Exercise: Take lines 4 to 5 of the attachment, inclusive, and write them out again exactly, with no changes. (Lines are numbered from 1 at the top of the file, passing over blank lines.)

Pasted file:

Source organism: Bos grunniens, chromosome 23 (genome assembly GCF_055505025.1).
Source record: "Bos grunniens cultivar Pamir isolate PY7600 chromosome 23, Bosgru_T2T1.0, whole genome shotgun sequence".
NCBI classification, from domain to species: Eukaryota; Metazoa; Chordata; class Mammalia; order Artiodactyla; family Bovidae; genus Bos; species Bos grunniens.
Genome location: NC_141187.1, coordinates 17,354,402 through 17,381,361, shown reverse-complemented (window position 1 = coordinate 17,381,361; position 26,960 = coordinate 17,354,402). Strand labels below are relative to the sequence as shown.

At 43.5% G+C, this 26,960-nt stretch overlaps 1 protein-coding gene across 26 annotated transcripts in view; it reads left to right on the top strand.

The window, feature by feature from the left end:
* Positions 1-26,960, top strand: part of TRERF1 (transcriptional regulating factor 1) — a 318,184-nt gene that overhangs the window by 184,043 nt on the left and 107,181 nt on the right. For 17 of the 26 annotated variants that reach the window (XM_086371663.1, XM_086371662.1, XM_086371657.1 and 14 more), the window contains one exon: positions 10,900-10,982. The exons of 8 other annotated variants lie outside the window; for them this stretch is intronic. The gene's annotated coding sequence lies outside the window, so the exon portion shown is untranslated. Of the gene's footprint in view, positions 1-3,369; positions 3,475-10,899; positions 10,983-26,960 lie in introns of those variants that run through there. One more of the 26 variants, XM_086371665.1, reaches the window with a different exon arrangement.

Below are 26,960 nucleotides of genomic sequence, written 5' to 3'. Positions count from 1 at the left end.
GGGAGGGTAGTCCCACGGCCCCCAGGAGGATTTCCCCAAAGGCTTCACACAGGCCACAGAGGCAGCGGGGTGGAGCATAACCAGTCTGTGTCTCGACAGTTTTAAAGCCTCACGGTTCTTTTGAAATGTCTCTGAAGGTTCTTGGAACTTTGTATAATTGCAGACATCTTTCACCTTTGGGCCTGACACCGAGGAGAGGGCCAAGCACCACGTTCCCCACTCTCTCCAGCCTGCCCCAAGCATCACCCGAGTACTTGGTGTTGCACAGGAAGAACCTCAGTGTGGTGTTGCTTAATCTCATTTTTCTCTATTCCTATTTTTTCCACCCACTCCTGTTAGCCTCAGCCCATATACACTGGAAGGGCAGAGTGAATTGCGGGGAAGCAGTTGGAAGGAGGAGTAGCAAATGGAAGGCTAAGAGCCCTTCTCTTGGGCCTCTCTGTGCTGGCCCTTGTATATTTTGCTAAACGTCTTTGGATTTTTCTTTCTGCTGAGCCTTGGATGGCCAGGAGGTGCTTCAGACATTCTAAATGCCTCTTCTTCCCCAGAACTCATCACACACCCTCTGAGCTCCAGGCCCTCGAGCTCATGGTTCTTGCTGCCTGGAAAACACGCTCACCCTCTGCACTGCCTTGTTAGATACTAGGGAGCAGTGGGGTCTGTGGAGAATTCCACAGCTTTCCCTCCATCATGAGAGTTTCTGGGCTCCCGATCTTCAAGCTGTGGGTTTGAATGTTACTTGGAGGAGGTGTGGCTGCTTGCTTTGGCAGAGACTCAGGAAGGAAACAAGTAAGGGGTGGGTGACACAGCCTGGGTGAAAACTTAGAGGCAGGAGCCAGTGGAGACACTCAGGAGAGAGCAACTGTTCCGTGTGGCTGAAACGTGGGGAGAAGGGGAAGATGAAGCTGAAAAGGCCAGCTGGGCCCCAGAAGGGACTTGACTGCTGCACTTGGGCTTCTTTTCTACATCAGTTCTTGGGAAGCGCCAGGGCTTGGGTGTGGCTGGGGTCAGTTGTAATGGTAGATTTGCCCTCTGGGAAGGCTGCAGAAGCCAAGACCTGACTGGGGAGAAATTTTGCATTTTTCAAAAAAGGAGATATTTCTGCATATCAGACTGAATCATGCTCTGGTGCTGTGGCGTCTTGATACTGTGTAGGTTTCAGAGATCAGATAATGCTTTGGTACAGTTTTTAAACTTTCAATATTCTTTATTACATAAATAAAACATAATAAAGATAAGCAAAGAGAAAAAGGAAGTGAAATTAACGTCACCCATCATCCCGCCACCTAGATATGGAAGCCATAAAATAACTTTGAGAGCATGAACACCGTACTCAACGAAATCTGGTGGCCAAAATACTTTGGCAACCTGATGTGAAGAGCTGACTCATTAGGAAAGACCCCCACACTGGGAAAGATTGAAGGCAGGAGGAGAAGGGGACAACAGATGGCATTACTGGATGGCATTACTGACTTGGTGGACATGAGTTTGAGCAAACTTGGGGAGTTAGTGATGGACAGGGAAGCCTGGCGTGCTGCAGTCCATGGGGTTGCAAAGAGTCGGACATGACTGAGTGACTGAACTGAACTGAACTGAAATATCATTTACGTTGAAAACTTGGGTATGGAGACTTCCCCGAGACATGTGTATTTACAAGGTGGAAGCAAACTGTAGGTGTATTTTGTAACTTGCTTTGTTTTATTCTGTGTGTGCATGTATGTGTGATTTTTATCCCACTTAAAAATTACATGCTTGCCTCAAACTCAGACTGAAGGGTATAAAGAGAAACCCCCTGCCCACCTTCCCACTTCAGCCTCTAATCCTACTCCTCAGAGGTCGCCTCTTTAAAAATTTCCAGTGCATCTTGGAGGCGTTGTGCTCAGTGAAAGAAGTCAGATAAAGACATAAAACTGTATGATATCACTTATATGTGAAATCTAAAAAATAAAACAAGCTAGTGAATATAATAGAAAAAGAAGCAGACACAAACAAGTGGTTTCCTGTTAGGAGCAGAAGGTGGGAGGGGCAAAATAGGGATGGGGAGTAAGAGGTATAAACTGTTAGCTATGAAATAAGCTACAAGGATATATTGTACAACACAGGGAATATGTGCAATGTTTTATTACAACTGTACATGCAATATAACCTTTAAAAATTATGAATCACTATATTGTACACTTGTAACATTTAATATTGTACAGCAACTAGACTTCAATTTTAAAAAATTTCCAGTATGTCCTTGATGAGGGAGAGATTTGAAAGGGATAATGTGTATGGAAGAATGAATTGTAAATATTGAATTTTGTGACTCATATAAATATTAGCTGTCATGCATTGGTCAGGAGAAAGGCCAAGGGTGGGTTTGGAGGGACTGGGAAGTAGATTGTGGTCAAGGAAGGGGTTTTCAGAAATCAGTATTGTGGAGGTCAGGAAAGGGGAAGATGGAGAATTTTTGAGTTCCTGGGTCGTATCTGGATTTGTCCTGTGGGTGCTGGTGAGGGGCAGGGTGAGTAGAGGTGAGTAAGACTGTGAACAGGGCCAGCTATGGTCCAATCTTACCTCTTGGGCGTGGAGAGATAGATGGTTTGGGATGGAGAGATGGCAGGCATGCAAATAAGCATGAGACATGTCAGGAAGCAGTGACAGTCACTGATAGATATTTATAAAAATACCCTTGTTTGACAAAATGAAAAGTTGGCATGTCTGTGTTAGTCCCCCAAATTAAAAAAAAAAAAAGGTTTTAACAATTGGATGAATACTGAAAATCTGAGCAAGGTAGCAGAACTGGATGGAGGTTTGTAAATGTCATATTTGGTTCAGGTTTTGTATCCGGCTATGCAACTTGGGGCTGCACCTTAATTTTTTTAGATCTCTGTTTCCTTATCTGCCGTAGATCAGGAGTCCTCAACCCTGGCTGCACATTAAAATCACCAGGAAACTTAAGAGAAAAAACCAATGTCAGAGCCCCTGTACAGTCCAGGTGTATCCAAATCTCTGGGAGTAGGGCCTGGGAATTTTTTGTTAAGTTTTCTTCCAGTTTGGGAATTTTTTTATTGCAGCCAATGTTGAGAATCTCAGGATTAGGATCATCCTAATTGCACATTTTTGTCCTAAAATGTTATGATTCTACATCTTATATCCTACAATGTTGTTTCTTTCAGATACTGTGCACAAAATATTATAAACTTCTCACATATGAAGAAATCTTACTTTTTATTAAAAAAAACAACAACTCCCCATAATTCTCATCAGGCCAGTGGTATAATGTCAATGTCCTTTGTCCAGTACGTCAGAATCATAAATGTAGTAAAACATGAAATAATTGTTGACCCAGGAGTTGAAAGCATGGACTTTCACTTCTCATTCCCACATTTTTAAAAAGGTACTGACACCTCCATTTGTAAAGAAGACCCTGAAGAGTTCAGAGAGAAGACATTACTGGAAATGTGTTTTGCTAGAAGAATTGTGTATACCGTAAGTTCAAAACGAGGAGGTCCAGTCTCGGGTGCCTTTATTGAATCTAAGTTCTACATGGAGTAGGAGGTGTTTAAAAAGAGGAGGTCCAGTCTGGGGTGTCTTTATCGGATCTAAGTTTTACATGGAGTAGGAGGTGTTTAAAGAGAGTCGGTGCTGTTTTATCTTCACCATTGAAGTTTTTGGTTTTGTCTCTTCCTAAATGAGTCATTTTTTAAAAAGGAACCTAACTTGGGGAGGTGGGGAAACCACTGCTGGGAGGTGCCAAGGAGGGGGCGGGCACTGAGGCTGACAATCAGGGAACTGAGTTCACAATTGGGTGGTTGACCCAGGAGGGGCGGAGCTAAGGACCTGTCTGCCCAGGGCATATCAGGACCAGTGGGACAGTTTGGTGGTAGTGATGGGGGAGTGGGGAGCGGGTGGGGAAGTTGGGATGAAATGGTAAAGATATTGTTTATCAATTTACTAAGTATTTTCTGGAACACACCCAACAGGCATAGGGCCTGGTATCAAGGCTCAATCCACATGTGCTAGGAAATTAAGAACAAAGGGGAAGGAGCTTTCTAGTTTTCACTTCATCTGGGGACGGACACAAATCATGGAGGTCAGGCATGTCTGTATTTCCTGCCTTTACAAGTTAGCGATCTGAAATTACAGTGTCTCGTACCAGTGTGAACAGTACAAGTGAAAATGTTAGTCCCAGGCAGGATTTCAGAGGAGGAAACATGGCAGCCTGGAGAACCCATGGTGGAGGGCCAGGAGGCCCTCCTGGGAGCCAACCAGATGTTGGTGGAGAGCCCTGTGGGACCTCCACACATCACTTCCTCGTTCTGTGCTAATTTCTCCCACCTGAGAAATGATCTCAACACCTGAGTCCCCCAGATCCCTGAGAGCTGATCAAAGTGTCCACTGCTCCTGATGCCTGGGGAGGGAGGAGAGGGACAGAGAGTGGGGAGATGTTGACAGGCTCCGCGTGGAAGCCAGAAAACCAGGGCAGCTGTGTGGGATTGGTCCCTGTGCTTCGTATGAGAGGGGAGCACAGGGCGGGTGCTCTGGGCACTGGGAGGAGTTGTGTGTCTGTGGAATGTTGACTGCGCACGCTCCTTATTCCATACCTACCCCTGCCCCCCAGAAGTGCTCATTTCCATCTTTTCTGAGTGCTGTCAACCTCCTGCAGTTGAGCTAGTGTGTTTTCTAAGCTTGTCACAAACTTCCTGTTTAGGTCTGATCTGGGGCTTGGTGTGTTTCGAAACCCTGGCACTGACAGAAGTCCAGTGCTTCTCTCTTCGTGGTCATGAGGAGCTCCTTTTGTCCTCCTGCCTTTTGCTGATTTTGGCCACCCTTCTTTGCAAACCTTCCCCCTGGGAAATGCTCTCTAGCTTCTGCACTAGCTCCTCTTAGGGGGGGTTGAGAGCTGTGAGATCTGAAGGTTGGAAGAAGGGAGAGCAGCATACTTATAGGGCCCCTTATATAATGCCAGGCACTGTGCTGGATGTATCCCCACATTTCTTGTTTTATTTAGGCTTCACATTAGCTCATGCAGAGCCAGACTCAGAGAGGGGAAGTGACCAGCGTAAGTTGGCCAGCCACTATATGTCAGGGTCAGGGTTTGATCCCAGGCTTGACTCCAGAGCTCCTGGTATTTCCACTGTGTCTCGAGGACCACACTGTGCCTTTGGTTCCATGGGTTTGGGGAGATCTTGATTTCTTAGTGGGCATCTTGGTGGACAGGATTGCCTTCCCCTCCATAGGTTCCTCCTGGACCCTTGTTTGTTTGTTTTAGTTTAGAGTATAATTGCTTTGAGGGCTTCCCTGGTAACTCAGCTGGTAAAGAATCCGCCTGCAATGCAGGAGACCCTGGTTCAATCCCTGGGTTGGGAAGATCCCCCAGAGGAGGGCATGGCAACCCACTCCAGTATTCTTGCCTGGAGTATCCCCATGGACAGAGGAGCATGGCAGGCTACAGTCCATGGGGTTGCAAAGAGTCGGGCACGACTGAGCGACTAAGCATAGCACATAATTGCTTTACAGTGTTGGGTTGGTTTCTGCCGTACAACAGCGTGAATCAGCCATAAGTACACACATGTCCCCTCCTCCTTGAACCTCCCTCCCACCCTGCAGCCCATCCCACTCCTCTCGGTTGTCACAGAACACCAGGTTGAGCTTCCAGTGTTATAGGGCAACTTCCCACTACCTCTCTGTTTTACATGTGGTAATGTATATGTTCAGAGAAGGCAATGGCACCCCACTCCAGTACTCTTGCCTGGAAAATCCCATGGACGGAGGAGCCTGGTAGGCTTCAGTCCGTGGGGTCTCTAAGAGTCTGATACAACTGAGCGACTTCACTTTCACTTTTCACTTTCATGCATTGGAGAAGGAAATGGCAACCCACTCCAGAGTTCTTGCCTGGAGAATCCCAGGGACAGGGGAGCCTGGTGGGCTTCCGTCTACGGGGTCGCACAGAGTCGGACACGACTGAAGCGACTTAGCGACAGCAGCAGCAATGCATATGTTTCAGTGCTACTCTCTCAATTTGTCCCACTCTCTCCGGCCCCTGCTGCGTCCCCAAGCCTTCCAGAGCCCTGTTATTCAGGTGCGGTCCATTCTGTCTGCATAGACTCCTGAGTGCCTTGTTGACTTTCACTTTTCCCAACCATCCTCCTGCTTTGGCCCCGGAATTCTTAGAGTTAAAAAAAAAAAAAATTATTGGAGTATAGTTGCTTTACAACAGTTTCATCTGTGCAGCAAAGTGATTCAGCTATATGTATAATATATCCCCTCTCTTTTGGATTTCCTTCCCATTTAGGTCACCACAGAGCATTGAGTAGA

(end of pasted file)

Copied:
Genome location: NC_141187.1, coordinates 17,354,402 through 17,381,361, shown reverse-complemented (window position 1 = coordinate 17,381,361; position 26,960 = coordinate 17,354,402). Strand labels below are relative to the sequence as shown.

At 43.5% G+C, this 26,960-nt stretch overlaps 1 protein-coding gene across 26 annotated transcripts in view; it reads left to right on the top strand.